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Much of the post-Villa discussion has focused around the midfield. The central midfield choices of a manager aren’t exactly a new dilemma. Bullard and Murphy was seen as too lightweight at the start of the 2008/09 season and Dickson Etuhu has divided opinion almost since his arrival. For my money, Etuhu offers something that we didn’t have before. He’s a tireless worker, an added layer of protection as he shields the back four and can break the opposition’s play up very effectively. But, as we’ve noted before, his range of passing can be very limited.

With Danny Murphy often dropping into deeper positions than in previous years, there’s a need for more adfventurous work from his partner in central midfield. With the opposition regularly seeking to quell the threat posed by Murphy, who remains Fulham’s creative hub, Etuhu will naturally see more of the ball. Unfortunately, on Saturday, the regularity with which he gave it away (sometimes dangerously in our own half), highlighted the real flaw in his game. On the occasions when he was pressed by the opposition and attempted something greater than the simple ball, things often went awry, as the Chalkboard below shows:


by Guardian Chalkboards

Gradually, Fulham saw more of the ball as Saturday’s game went on, particularly in midfield. The stats show that Etuhu was the poorest passer of our four midfielders. Eighteen of his 59 passes went astray, leaving him with a success rate of 69.5%. Damien Duff was the most productive, with 21 successful out of 24 attempted (87.5%), followed by Murphy (44 of 55, 80%) and then Clint Dempsey (31 out of 40, 77.5%). Clearly numbers don’t tell us the full story, but they do offer an indication of how successfully a player performs.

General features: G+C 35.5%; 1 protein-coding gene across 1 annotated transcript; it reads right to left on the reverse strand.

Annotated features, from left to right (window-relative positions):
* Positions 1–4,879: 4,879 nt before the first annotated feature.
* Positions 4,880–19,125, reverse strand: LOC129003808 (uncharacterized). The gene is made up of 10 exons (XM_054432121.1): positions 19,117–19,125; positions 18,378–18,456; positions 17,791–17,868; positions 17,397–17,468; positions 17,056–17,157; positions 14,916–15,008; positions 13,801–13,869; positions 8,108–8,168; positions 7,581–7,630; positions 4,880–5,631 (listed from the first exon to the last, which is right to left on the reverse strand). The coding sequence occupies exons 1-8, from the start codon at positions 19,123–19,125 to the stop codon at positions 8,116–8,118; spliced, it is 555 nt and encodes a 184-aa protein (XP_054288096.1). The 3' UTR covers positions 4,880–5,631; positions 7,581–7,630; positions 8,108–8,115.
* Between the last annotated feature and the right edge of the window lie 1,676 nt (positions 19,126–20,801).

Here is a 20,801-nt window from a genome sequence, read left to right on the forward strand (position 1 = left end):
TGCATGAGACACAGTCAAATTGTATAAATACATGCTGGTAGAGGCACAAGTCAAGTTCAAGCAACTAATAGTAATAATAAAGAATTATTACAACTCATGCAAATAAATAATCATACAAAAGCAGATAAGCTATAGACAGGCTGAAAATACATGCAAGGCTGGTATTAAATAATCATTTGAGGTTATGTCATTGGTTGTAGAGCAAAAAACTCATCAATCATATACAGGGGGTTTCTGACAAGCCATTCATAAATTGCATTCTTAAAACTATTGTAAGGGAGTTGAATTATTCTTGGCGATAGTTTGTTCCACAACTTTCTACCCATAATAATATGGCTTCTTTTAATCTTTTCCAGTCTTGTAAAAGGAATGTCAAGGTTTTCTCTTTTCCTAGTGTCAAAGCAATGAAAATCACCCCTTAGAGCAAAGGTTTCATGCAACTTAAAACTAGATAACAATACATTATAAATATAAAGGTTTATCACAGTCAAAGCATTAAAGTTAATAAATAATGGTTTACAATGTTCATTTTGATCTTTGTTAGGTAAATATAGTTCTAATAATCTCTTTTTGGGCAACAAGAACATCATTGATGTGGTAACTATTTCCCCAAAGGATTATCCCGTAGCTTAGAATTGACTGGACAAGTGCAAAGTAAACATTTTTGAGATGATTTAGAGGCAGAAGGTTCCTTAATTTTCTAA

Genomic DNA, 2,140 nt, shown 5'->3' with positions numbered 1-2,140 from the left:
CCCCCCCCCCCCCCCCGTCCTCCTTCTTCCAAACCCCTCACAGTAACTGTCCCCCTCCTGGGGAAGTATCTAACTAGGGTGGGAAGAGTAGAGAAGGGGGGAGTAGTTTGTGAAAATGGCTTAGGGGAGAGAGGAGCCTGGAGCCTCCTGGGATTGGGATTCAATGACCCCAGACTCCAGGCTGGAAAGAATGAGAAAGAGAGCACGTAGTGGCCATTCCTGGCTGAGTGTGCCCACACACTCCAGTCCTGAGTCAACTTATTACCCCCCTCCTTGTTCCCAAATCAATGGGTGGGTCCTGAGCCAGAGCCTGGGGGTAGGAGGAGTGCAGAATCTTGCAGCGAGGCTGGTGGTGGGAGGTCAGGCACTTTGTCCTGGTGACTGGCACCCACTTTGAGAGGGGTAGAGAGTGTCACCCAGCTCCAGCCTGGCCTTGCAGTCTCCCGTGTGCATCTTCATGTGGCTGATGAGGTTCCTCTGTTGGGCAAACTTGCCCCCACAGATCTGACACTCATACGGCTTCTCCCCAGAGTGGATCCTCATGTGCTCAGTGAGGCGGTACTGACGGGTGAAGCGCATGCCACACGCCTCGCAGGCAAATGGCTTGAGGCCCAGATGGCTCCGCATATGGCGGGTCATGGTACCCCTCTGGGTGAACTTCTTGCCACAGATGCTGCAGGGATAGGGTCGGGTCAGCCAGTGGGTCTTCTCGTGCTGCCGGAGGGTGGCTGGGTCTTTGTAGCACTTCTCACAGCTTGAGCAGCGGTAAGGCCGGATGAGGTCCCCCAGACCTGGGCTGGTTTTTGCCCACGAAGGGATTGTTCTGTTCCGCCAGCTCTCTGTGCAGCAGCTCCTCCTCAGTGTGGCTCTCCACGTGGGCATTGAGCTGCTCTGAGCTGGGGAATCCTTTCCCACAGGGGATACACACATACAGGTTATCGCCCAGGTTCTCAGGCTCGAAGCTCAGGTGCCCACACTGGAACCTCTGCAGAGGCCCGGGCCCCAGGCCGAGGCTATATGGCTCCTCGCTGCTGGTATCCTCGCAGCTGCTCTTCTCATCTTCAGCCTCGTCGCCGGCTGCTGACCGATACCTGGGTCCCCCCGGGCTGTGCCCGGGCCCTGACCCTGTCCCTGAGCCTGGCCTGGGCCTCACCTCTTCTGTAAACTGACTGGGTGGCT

The solution for many is simple. Replace Etuhu with Steve Sidwell, who had an impressive run in the side towards the end of last season. Sidwell’s not seen too much action under Martin Jol yet – and there’s no doubt that he offers more than the Nigerian. He’s certainly more of a box-to-box player and poses a greater goal threat. But by picking Sidwell, you dramatically alter the combativeness of the Fulham midfield. Murphy might have made more tackles than any other Fulham midfielder last year – and attained a healthy success rate – but you feel the back door’s more firmly shut with Etuhu alongside him.

I suspect that Jol may adopt something of a rotation policy. Etuhu could be used in the more physical matches, where his tenacious qualities will be required. You’d think that Wolves on Sunday would be the sort of game made for him. It was noticeable that when Etuhu dropped deeper in the second half on Saturday and started challenging the likes of Heskey, Delph and Petrov for high balls, he became a lot more effective. But when guile and greater penetration are required, it might be time for Sidwell. It will interesting to see who starts against Dnipro on Thursday.

There’s no doubt Etuhu is still a crucial part of this Fulham side. It would also be churlish not to recognise that he’s made great strides since signing for the club. But he’ll need to keep the ball a better if Fulham are to kick on this season.